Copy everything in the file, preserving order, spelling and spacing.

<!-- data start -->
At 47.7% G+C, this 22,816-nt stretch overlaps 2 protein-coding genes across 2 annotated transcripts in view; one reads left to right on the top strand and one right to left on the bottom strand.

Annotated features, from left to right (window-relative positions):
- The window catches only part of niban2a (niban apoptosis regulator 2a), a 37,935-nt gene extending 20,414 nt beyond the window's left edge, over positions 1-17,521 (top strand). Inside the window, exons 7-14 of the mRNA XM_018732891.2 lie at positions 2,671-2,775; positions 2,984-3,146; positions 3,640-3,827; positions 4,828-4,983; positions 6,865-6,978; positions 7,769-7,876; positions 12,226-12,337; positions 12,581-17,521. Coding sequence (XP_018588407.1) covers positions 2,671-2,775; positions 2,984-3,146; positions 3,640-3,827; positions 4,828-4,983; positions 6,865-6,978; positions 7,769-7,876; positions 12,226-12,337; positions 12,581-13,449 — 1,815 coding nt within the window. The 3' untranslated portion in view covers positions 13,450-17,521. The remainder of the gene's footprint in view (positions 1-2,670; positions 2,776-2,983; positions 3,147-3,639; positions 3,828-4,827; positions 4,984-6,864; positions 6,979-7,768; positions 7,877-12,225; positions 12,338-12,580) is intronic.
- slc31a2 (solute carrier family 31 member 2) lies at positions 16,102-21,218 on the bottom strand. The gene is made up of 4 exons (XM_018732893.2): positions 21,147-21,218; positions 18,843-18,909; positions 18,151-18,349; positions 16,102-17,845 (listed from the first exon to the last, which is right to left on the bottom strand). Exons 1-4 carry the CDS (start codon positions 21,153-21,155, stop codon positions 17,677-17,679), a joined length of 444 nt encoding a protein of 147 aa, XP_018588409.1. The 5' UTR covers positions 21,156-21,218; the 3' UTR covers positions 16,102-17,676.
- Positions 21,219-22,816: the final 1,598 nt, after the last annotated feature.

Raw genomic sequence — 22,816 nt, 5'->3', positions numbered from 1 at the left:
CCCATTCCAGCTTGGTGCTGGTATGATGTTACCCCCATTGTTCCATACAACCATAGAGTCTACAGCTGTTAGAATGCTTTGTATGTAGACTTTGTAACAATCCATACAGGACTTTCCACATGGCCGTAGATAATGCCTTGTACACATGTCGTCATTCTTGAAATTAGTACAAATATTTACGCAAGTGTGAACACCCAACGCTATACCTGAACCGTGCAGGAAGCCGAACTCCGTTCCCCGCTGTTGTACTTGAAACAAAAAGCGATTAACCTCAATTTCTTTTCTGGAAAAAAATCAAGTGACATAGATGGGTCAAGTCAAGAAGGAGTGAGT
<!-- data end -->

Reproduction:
At 47.7% G+C, this 22,816-nt stretch overlaps 2 protein-coding genes across 2 annotated transcripts in view; one reads left to right on the top strand and one right to left on the bottom strand.

Annotated features, from left to right (window-relative positions):
- The window catches only part of niban2a (niban apoptosis regulator 2a), a 37,935-nt gene extending 20,414 nt beyond the window's left edge, over positions 1-17,521 (top strand). Inside the window, exons 7-14 of the mRNA XM_018732891.2 lie at positions 2,671-2,775; positions 2,984-3,146; positions 3,640-3,827; positions 4,828-4,983; positions 6,865-6,978; positions 7,769-7,876; positions 12,226-12,337; positions 12,581-17,521. Coding sequence (XP_018588407.1) covers positions 2,671-2,775; positions 2,984-3,146; positions 3,640-3,827; positions 4,828-4,983; positions 6,865-6,978; positions 7,769-7,876; positions 12,226-12,337; positions 12,581-13,449 — 1,815 coding nt within the window. The 3' untranslated portion in view covers positions 13,450-17,521. The remainder of the gene's footprint in view (positions 1-2,670; positions 2,776-2,983; positions 3,147-3,639; positions 3,828-4,827; positions 4,984-6,864; positions 6,979-7,768; positions 7,877-12,225; positions 12,338-12,580) is intronic.
- slc31a2 (solute carrier family 31 member 2) lies at positions 16,102-21,218 on the bottom strand. The gene is made up of 4 exons (XM_018732893.2): positions 21,147-21,218; positions 18,843-18,909; positions 18,151-18,349; positions 16,102-17,845 (listed from the first exon to the last, which is right to left on the bottom strand). Exons 1-4 carry the CDS (start codon positions 21,153-21,155, stop codon positions 17,677-17,679), a joined length of 444 nt encoding a protein of 147 aa, XP_018588409.1. The 5' UTR covers positions 21,156-21,218; the 3' UTR covers positions 16,102-17,676.
- Positions 21,219-22,816: the final 1,598 nt, after the last annotated feature.

Raw genomic sequence — 22,816 nt, 5'->3', positions numbered from 1 at the left:
CCCATTCCAGCTTGGTGCTGGTATGATGTTACCCCCATTGTTCCATACAACCATAGAGTCTACAGCTGTTAGAATGCTTTGTATGTAGACTTTGTAACAATCCATACAGGACTTTCCACATGGCCGTAGATAATGCCTTGTACACATGTCGTCATTCTTGAAATTAGTACAAATATTTACGCAAGTGTGAACACCCAACGCTATACCTGAACCGTGCAGGAAGCCGAACTCCGTTCCCCGCTGTTGTACTTGAAACAAAAAGCGATTAACCTCAATTTCTTTTCTGGAAAAAAATCAAGTGACATAGATGGGTCAAGTCAAGAAGGAGTGAGT